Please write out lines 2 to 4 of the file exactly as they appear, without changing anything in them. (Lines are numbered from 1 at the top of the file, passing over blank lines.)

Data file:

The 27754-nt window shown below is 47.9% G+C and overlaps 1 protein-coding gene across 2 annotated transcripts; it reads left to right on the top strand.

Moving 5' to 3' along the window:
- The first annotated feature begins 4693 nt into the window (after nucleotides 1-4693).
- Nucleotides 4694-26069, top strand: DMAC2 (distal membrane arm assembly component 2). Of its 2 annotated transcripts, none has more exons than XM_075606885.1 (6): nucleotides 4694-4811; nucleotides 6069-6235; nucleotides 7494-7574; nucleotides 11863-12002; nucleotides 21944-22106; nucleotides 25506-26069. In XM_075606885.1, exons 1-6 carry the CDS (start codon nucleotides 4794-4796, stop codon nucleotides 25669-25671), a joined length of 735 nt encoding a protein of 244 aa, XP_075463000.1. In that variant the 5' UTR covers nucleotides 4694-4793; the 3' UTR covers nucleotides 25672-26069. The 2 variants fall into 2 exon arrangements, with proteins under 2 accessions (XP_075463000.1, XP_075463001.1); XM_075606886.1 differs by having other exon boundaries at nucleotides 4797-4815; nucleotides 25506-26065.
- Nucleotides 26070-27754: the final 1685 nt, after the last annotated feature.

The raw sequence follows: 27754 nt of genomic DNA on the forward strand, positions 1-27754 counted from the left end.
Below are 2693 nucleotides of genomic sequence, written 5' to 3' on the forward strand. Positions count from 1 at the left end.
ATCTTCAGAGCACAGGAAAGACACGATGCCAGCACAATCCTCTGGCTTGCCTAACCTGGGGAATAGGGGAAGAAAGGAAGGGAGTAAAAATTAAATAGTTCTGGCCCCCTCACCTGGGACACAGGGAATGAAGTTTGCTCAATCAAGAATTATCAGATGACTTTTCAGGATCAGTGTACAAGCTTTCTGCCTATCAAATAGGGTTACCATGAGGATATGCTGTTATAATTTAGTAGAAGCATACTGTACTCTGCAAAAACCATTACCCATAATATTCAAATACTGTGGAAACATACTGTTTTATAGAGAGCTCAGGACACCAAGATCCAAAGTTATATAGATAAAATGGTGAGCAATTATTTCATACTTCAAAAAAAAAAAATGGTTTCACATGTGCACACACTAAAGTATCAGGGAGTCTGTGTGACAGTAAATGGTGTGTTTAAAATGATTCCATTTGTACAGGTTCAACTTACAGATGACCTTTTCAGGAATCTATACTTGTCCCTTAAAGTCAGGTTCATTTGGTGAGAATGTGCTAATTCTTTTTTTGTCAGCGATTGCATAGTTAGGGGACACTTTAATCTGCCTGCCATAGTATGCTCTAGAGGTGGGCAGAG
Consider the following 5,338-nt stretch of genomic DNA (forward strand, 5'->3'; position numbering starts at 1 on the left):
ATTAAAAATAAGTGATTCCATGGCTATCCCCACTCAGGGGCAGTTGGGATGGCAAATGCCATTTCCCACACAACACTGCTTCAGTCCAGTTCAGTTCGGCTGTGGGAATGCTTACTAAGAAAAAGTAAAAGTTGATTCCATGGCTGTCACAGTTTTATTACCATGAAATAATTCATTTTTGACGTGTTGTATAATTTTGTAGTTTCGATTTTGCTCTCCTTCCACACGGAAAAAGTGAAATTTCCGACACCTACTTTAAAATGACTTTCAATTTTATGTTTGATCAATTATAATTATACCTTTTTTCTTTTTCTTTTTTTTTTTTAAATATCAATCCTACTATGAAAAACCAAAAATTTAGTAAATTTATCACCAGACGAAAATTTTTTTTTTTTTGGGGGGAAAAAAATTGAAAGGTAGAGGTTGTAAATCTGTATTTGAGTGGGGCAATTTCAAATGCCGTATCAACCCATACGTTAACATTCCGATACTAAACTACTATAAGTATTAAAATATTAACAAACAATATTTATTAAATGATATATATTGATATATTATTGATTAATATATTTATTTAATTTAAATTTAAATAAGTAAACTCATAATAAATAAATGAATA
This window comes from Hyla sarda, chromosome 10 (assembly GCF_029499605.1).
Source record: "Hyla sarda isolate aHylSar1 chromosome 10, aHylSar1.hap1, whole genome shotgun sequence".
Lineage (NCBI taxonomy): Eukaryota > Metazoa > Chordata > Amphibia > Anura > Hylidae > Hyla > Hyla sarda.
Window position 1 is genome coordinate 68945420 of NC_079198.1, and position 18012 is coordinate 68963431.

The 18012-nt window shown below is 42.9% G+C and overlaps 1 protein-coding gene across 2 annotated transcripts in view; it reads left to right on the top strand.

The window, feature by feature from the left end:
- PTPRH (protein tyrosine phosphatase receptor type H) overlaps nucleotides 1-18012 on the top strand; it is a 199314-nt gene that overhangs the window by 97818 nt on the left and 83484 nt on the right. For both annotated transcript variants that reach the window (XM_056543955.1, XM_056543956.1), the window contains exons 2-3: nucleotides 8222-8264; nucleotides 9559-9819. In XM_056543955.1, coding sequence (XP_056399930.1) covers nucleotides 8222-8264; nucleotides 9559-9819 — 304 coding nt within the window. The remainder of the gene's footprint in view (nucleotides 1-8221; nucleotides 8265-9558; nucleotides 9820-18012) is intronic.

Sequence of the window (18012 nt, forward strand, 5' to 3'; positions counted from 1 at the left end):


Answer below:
Moving 5' to 3' along the window:
- The first annotated feature begins 4693 nt into the window (after nucleotides 1-4693).
- Nucleotides 4694-26069, top strand: DMAC2 (distal membrane arm assembly component 2). Of its 2 annotated transcripts, none has more exons than XM_075606885.1 (6): nucleotides 4694-4811; nucleotides 6069-6235; nucleotides 7494-7574; nucleotides 11863-12002; nucleotides 21944-22106; nucleotides 25506-26069. In XM_075606885.1, exons 1-6 carry the CDS (start codon nucleotides 4794-4796, stop codon nucleotides 25669-25671), a joined length of 735 nt encoding a protein of 244 aa, XP_075463000.1. In that variant the 5' UTR covers nucleotides 4694-4793; the 3' UTR covers nucleotides 25672-26069. The 2 variants fall into 2 exon arrangements, with proteins under 2 accessions (XP_075463000.1, XP_075463001.1); XM_075606886.1 differs by having other exon boundaries at nucleotides 4797-4815; nucleotides 25506-26065.